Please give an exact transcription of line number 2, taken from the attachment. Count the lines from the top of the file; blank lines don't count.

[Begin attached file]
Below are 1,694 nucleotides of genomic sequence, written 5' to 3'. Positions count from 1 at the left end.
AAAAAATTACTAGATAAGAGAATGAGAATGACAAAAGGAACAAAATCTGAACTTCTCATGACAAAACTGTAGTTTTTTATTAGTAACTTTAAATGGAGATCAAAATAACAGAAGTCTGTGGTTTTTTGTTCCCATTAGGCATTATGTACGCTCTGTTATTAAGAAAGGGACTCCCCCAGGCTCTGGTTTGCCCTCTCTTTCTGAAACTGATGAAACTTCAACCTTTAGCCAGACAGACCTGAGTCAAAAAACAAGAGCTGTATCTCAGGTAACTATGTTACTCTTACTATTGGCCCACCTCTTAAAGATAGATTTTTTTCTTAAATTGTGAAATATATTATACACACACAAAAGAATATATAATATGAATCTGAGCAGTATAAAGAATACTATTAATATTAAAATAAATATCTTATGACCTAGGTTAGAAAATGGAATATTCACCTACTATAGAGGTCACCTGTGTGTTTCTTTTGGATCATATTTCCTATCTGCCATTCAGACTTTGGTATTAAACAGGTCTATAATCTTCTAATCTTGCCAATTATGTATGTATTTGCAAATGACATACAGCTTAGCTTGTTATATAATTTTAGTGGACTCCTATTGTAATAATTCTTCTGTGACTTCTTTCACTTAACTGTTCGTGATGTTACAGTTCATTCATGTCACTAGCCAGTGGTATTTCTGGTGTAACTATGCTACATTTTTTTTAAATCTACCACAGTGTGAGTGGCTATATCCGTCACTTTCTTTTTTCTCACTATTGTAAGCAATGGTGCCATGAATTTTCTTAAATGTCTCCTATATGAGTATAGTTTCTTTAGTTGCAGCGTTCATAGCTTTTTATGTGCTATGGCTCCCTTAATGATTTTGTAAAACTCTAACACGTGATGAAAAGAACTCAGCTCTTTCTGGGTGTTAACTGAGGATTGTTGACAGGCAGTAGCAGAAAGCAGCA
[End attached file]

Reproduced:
AAAAAATTACTAGATAAGAGAATGAGAATGACAAAAGGAACAAAATCTGAACTTCTCATGACAAAACTGTAGTTTTTTATTAGTAACTTTAAATGGAGATCAAAATAACAGAAGTCTGTGGTTTTTTGTTCCCATTAGGCATTATGTACGCTCTGTTATTAAGAAAGGGACTCCCCCAGGCTCTGGTTTGCCCTCTCTTTCTGAAACTGATGAAACTTCAACCTTTAGCCAGACAGACCTGAGTCAAAAAACAAGAGCTGTATCTCAGGTAACTATGTTACTCTTACTATTGGCCCACCTCTTAAAGATAGATTTTTTTCTTAAATTGTGAAATATATTATACACACACAAAAGAATATATAATATGAATCTGAGCAGTATAAAGAATACTATTAATATTAAAATAAATATCTTATGACCTAGGTTAGAAAATGGAATATTCACCTACTATAGAGGTCACCTGTGTGTTTCTTTTGGATCATATTTCCTATCTGCCATTCAGACTTTGGTATTAAACAGGTCTATAATCTTCTAATCTTGCCAATTATGTATGTATTTGCAAATGACATACAGCTTAGCTTGTTATATAATTTTAGTGGACTCCTATTGTAATAATTCTTCTGTGACTTCTTTCACTTAACTGTTCGTGATGTTACAGTTCATTCATGTCACTAGCCAGTGGTATTTCTGGTGTAACTATGCTACATTTTTTTTAAATCTACCACAGTGTGAGTGGCTATATCCGTCACTTTCTTTTTTCTCACTATTGTAAGCAATGGTGCCATGAATTTTCTTAAATGTCTCCTATATGAGTATAGTTTCTTTAGTTGCAGCGTTCATAGCTTTTTATGTGCTATGGCTCCCTTAATGATTTTGTAAAACTCTAACACGTGATGAAAAGAACTCAGCTCTTTCTGGGTGTTAACTGAGGATTGTTGACAGGCAGTAGCAGAAAGCAGCA